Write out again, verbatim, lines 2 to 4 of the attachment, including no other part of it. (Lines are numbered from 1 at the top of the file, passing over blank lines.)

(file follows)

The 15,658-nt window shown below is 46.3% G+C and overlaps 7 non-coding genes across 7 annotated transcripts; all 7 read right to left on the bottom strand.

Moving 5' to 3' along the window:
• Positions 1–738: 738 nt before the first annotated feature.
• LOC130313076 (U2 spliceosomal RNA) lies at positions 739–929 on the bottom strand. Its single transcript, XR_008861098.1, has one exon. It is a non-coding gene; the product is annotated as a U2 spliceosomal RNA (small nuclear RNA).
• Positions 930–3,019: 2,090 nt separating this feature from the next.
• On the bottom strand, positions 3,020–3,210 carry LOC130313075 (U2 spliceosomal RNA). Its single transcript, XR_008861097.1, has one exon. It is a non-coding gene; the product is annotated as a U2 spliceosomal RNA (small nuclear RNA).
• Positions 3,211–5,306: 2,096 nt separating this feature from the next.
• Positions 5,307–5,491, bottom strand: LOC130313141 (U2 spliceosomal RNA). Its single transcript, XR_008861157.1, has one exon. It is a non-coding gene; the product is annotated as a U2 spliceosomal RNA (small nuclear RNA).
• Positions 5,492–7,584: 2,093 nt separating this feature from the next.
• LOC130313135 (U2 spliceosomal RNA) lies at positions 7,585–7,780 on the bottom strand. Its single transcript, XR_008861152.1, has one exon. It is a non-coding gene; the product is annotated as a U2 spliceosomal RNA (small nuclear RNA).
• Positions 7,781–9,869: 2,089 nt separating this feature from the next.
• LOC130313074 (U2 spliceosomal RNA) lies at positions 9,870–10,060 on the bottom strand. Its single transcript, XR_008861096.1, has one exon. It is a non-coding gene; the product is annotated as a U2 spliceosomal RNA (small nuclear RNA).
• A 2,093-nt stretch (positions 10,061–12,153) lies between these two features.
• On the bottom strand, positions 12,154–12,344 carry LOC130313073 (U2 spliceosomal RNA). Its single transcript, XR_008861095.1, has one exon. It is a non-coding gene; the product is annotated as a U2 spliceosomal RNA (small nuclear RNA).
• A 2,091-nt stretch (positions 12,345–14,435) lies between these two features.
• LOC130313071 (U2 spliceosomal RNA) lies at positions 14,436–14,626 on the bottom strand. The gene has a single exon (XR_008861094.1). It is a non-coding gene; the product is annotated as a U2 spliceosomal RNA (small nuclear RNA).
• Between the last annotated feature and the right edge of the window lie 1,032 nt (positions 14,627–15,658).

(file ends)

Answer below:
Moving 5' to 3' along the window:
• Positions 1–738: 738 nt before the first annotated feature.
• LOC130313076 (U2 spliceosomal RNA) lies at positions 739–929 on the bottom strand. Its single transcript, XR_008861098.1, has one exon. It is a non-coding gene; the product is annotated as a U2 spliceosomal RNA (small nuclear RNA).